- Ashley Oswald, RDN, IFNCP, CNSC, CLT, LD
What Vitamin Deficiency Could Cause Depression?
Updated: Feb 27
Did you know, that there is one micronutrient, then when deficient in this, it could be the root cause of depression and low mood in someone?
And it's not just clickbait. This is absolutely true per the research.
I'm also going to talk about how to test for this, food sources that are high in it, and why someone might get a deficiency in this.
So depression is a big topic, and we're just talking about one little piece of the conversation.
This can be the cause for one person, and not the cause for the next.
Depression is often multi-factorial!
But it's so important that you look into this nutrient and make sure you have a good store, considering that it can cause depression or contribute to it.
Certainly, life events factor into depression too.
There can be hormone imbalances and gut imbalances.
There are a lot of possible root causes of depression.
Functional nutrition has a lot of tools in its toolbox to help with depression, especially if there are physiological causes.
What Vitamin Deficiency causes Depression?
And the micronutrient we're talking about is Vitamin B12.
A Vitamin B12 deficiency can actually damage this thing called the myelin sheath. And this covers your nerves. It helps to protect your nerves. So if this gets damaged, those nerves can get damaged.
And this can lead to things like depression, poor memory, actual brain damage, fatigue, tingling, numbness, and even ear ringing. There's some research showing a B12 deficiency could be the cause of ear ringing too.
Also, if you have physical signs that look something like these images here.
So these little white bumps on your skin, or this off pigmentation like this hyperpigmentation or little blotches or cracks in the corner of your mouth, can all also be signs of a Vitamin B12 deficiency.
How do you know if you are having Vitamin B12 deficiency?
So now you're probably wondering how to know if you have a vitamin B12 deficiency.
This can be tested, but some tests are better than others.
So I want to make sure to talk to you about this because the tests that you're likely getting in, just the general doctor's office, are not going to be as sensitive or pick up on a deficiency as early as they should.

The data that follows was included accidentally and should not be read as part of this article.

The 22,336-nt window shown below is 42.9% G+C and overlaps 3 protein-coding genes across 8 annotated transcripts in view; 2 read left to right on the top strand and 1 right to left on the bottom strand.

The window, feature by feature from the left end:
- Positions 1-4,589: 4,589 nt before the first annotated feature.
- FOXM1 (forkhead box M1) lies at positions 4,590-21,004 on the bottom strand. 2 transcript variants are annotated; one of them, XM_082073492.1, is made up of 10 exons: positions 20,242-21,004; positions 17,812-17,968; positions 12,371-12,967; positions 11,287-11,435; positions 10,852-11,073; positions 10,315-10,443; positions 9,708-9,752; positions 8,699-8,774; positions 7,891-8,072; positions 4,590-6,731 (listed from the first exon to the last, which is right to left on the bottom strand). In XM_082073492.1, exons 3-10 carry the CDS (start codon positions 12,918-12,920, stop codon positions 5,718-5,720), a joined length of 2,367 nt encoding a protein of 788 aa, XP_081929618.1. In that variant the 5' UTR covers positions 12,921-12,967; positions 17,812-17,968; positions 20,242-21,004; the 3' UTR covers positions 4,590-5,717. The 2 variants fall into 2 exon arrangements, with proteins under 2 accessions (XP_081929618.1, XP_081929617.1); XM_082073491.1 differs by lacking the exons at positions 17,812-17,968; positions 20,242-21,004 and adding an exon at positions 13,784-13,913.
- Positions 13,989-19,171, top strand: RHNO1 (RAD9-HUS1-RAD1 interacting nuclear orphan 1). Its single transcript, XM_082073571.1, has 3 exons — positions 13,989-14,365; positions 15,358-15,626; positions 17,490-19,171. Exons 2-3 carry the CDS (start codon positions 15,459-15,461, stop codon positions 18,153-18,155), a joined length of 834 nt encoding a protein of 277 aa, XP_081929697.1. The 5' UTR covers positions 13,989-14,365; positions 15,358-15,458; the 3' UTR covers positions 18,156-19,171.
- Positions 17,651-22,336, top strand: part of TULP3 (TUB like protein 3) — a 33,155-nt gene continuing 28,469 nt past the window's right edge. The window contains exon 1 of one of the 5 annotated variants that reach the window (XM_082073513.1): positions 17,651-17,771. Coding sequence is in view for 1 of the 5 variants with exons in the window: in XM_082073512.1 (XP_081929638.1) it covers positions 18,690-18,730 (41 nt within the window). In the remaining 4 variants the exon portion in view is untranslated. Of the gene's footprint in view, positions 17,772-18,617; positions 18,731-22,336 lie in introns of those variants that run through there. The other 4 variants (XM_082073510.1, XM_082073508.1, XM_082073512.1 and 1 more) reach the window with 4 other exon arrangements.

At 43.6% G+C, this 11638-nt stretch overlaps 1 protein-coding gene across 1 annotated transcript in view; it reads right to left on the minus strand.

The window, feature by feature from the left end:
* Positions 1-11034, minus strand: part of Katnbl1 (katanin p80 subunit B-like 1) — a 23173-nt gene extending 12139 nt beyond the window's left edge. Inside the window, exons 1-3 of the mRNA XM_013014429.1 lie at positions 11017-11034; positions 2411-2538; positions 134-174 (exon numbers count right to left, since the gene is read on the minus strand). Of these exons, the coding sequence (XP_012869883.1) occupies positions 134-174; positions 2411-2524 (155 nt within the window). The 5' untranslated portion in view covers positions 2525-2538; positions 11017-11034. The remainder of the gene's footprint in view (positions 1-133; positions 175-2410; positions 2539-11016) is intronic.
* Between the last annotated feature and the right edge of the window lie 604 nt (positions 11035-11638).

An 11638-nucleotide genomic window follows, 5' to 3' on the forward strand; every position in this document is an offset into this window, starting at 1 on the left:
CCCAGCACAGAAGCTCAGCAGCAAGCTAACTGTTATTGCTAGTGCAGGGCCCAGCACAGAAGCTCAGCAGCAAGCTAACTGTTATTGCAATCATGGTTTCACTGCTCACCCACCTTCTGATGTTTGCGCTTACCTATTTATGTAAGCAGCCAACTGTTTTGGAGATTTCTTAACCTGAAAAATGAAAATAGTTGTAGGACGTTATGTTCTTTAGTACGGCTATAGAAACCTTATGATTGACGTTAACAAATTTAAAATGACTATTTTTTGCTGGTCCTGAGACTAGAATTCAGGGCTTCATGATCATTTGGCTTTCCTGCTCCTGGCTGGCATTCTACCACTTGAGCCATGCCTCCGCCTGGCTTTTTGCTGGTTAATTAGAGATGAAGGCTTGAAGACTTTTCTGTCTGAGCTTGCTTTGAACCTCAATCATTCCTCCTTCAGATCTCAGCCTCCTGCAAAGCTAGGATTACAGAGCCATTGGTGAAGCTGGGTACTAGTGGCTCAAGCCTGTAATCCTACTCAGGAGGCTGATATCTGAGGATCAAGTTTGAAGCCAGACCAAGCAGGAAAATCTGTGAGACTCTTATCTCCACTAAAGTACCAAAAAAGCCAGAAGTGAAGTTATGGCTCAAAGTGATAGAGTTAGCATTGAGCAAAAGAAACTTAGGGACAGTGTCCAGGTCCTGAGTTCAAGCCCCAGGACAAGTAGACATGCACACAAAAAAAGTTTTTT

So in other words, if the general blood test is showing a deficiency, you likely have already had damage from this deficiency.
There are four tests that I want to talk about:
The first one is a serum B12, and that's the one that I just mentioned that for 50% of people with subclinical vitamin B12 deficiency, this is going to show up as normal.
So again, by the time that lab shows a low level, you're already having damaged this myelin sheath and likely also having symptoms from that such as depression, poor memory, brain damage, fatigue, tingling, and numbness.
The second test that I want to talk about is the CBC (complete blood count), which you might have already from just your conventional doctor.
Look at that and see if you see something called MCV. And if that's high, that can be a sign of a vitamin B12 deficiency.
Another lab is homocysteine. If homocysteine is high, it could be a sign of either vitamin B12 or folate deficiency. So you have to dig a little bit deeper for that one.
Now, this last one is the gold standard test, which is something called methylmalonic acid, which is organic acid testing.
Methylmalonic acid needs enzymes and vitamin B12 in order to be converted into succinate.
This is a urine test, and if too much of the methylmalonic acid is spilling over into the urine, it means that you don't have enough of that middle vitamin B12 to convert the methylmalonic acid to the succinate.
And thus it's a good indicator of a vitamin B12 deficiency.
So, this is the best test to get.
It doesn't tell us how much supplementation is needed to replace a low level, but it is the most precise and accurate lab test to show if you have a deficiency, and then we can go based upon the kind of general standard replacement amounts that typically work for most people.
And then we just re-check the lab and see if it's improving.
And once it's improved, then we'll either just decrease to a maintenance dose, or make sure that an individual is eating foods that contain adequate vitamin B12, because after a deficiency's replaced, you know, ideally, hopefully, we can just keep up that nutrient level by using food, right?
The best source of Vitamin B12
So let's next talk about foods that contain vitamin B12.
The best food sources of vitamin B12 are animal products.
So if you're vegan or vegetarian, you are going to have a harder time getting adequate Vitamin B12. You have to be very mindful of this.